As a sovereign state, outside economic aid and diplomatic support would be as much a result of how its leaders govern as of the self-portrayed image of weakness.

As a state, the Palestinian cause would become a memory in international diplomacy.

A Palestinian state would be just another state. Any success accrued to it would be a corollary of its own efforts, and not merely of the pity and sympathy it is able to elicit from international public opinion.

A Palestinian state might be just another Gabon (with all due respect to it). Why would the Palestinian Arabs, now accustomed to being persona grata world-wide, wish to become just another Gabon? The Palestinian agenda in the international arena might get the attention accorded to that of a country like Guatemala (with all due respect to it). Why would the Palestinian Arabs, who are used to having a cause which is in the limelight of international diplomacy, wish their agenda to descend to the level of a country such as Guatemala? When Israel withdrew its armed forces and its inhabitants from the Gaza Strip, the Palestinian Arabs could have established an entity enjoying ample outside aid and support. Gaza could have become a model of economic development and social progress for a future Palestinian state. It didn’t. Gaza was transformed into a major terrorist base. Within the Palestinian political camp, a brutal campaign by Hamas against Fatah took place, helping Hamas establish an Islamic dictatorship.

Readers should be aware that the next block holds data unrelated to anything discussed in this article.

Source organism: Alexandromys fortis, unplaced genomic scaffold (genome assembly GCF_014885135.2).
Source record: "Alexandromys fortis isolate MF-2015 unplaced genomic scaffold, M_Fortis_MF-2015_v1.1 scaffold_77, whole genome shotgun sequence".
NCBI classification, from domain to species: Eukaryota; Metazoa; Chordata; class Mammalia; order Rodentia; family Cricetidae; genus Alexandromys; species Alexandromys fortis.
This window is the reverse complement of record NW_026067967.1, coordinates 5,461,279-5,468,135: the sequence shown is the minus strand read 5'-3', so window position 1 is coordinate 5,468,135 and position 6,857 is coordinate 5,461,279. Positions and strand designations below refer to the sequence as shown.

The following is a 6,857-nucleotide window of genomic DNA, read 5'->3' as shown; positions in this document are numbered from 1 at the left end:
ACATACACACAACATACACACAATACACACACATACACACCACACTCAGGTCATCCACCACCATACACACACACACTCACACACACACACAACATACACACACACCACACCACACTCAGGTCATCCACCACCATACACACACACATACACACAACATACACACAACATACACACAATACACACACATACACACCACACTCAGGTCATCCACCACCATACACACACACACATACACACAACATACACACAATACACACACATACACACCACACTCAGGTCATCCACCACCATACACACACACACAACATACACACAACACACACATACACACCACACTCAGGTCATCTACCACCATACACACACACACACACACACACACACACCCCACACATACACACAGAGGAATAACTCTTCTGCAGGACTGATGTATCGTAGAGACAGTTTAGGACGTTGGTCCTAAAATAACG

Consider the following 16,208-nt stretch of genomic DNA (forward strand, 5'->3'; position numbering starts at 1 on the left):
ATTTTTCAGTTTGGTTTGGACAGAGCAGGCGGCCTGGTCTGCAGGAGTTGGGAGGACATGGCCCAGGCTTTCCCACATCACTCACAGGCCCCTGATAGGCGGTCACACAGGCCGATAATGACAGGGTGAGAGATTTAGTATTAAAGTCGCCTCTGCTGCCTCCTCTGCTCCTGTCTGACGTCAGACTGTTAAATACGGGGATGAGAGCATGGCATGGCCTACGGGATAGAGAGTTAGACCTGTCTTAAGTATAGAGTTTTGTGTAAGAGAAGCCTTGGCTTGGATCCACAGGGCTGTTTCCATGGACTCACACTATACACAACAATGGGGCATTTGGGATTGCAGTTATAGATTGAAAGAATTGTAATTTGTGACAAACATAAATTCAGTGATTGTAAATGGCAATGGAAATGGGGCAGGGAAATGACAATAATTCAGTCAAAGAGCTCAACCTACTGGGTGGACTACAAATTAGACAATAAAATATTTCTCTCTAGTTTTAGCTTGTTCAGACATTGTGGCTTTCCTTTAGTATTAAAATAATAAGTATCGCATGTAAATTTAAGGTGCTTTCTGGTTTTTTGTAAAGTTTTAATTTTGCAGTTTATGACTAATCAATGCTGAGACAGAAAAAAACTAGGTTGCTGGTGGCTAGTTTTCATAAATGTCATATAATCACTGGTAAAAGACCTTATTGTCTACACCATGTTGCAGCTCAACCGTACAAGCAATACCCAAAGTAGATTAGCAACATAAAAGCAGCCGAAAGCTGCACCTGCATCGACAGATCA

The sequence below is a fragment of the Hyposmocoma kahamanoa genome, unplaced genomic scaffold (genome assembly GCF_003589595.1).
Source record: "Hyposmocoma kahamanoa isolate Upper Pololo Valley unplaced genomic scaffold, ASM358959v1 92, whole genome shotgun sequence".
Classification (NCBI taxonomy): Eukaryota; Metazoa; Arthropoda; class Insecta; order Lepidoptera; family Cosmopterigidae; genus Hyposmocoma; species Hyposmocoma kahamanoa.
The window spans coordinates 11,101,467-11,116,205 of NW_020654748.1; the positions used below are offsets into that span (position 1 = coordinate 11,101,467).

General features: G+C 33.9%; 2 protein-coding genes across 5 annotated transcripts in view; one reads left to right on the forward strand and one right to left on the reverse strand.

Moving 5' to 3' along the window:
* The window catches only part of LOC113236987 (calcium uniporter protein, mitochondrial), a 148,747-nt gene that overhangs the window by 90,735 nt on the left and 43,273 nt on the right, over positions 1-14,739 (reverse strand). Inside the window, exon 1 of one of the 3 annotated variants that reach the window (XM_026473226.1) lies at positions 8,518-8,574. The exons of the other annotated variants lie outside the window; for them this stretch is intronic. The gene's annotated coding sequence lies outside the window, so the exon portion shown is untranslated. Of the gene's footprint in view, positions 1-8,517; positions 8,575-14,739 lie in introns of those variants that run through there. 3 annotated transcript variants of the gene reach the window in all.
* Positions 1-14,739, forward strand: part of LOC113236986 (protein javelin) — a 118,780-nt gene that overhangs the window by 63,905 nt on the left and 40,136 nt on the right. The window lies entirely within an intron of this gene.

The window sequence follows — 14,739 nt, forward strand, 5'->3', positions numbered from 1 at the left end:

Strife and hate persevered over peace and progress.

For Hamas, the objective of eradicating Israel from the face of the earth was more important than establishing a model entity in the road to full statehood.

The West Bank, which is still ruled by the PA, has not experienced a similar fate to that of Gaza due primarily to the presence of the Israeli security services.

Otherwise, the leadership of the PA might have been brutally killed, as their Fatah brothers were in Gaza.

It might be argued that an independent Palestinian state could have been established in the West Bank and Gaza had the Palestinian Arabs been willing to reach a fair and balanced compromise with Israel. The late Egyptian president Anwar Sadat and the late Jordanian king Hussein have shown clearly and unequivocally that once the Israelis are convinced of their enemies’ sincere wish to live in peace, public opinion suddenly supports compromises hitherto deemed to be unacceptable.

So, maybe the obstacle to an agreement is in essence the refusal of the Palestinian Arabs to have a state of their own, and not only to live side by side with a Jewish state? Contrary to what we were led to believe, the Palestinian Arabs perhaps prefer to remain under the international spotlight, as stars in the diplomatic arena, portraying themselves as permanent victims of Israeli oppression and enjoying unprecedented backing world-wide. They do not wish to leap into the unknown. They are not willing to assume sovereign responsibility, with all the difficulties that it entails.

Maybe, after all, the Palestinian Arabs prefer to be a central cause in international diplomacy rather than run the risk of becoming a marginal state?

The author is lecturer in the Diplomacy Studies Program at Tel Aviv University.